Onstage during last night’s primary debate in Nevada, Mike Bloomberg found himself with no friends. But he’s got a plan to make some new ones in California.
In advance of the state’s pivotal primary on March 3, the Mike Bloomberg presidential campaign is hiring more than 500 “deputy field organizers” in the state, at a $2,500 monthly salary for part-time work. One of their key responsibilities is to push out pro-Bloomberg messages to their contacts via text message and social media. As The Wall Street Journal reported yesterday, the effort could cost the campaign millions of dollars, and it might expand nationally. It’s only the latest example of Bloomberg (net worth: $64 billion) deploying his functionally limitless wealth in ways that seem to warp the very physics of digital political communication. Despite not entering the race until December, he has already spent nearly as much on Google and Facebook ads as the rest of the Democratic field combined, according to data tracked by Bully Pulpit Interactive. And he has made waves by paying some of the biggest influencers on Instagram to put out an onslaught of Bloombergian memes.
Bloomberg’s new effort takes advantage of a trendy technology known as relational organizing. Supporters upload their personal contacts to an app—in Bloomberg’s case, it’s called Outvote, used by hundreds of Democratic candidates—and the campaign suggests which of those contacts to reach out to, with what message. The platform also allows campaigns to suggest material to share or retweet, and lets supporters report back on whether they have. Ultimately, however, users decide what they do on the app. The approach, which was broadly deployed by Democrats in the 2018 midterms, is basically a way of using technology to streamline the oldest form of political organizing there is: persuading people you already know.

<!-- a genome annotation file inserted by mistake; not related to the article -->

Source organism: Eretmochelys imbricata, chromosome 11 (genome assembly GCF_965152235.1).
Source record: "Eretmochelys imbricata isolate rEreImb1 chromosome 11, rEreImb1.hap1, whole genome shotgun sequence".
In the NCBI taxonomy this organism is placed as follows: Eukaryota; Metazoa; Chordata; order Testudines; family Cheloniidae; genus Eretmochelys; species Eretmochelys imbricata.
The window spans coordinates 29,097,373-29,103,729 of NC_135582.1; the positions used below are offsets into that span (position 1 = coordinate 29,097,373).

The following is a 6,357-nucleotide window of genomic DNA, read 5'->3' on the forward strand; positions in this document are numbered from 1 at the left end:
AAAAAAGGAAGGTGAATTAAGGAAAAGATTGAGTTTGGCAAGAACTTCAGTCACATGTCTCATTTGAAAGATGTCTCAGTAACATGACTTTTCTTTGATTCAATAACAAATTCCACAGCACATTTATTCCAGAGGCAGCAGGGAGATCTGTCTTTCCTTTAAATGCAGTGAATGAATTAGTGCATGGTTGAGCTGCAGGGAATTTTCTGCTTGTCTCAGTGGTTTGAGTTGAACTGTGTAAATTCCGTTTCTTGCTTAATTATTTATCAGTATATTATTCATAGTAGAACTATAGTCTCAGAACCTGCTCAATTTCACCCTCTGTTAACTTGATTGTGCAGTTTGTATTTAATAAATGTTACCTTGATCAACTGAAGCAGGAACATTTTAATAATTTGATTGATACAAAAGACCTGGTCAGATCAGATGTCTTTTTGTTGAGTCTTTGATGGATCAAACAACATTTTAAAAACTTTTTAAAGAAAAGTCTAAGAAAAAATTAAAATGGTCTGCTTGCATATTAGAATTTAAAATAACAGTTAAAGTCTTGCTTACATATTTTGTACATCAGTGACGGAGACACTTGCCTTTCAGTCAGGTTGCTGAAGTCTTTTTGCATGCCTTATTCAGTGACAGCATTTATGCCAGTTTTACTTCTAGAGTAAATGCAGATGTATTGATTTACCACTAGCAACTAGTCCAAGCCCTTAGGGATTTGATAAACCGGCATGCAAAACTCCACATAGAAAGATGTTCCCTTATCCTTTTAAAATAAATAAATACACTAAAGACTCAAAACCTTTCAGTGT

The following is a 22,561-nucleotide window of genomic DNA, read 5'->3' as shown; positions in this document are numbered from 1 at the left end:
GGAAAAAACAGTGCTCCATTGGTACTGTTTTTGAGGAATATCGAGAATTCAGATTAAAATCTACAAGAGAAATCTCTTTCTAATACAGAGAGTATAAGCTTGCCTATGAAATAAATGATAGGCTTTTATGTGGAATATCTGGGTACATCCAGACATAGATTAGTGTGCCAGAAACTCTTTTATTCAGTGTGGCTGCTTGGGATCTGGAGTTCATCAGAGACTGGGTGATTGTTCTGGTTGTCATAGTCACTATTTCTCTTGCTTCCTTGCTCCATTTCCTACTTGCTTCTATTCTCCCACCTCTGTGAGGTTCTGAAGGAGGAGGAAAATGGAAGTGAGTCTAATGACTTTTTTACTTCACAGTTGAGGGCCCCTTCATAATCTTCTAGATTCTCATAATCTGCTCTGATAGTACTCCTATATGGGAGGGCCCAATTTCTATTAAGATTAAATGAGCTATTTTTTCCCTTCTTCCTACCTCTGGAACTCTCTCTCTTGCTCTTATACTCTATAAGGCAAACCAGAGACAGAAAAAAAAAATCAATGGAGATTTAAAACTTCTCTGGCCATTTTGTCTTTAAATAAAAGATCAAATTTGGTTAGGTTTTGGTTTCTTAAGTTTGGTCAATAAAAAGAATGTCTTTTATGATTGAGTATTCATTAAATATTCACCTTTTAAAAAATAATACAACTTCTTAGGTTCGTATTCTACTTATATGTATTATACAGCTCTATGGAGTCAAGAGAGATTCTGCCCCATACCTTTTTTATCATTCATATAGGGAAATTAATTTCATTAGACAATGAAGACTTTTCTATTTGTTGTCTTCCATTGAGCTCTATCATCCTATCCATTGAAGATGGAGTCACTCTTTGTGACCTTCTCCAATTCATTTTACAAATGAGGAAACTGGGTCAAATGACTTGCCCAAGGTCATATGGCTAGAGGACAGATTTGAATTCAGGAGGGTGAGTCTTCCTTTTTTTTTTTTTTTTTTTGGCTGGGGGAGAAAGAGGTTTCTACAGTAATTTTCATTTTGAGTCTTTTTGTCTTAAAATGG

“We believe our friends, family, and neighbors are more likely to engage in civic dialogs and take action when they hear about getting involved from people that they trust and have known a long time,” said Naseem Makiya, one of Outvote’s founders. “Outvote facilitates those conversations.”
The empirical research on relational organizing apps is limited, but it supports Makiya’s optimism. Donald P. Green, one of the country’s leading experts on get-out-the-vote techniques, told me the turnout effect of a text from a friend rivals that of a face-to-face interaction with a canvasser.
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While all major campaigns employ staff who might share their enthusiasm with friends and family, that’s different, at least in scale, from Bloomberg trying to turbocharge the power of personal connections through a battalion of paid organizers. It’s an almost too-perfect contrast with frontrunner Bernie Sanders, whose campaign is premised on antagonism toward billionaires and fueled by legions of young, passionate supporters. It also seems to fit into a pattern of technological advances, notably in social media, that at first seem open and democratizing but evolve into tools wielded most effectively by the very rich and powerful.
On the other hand, a major injection of cash into a technique that draws power from trust and authenticity might not pay off. Will the message be as compelling if the speakers are in it for the money?
“We had clients try using paid volunteers in 2018, and they saw neutral to negative turnout effects—which is what we told the campaign when they asked us,” said Michael Luciani, a cofounder of the Tuesday Company, another relational organizing startup, in a text message. This is a common observation among campaign veterans.
“Having organized for years, volunteer canvassers were more effective time after time after time,” said Betsy Hoover, a cofounder of Higher Ground Labs, a progressive tech incubator that funded Outvote and the Tuesday Company. “If you’re going to ask someone to spend 20 to 30 hours a week creating and promoting digital content, it makes sense to pay them—that’s the right thing to do.” But, she said, the campaign needs to make sure the people it hires are committed to its values.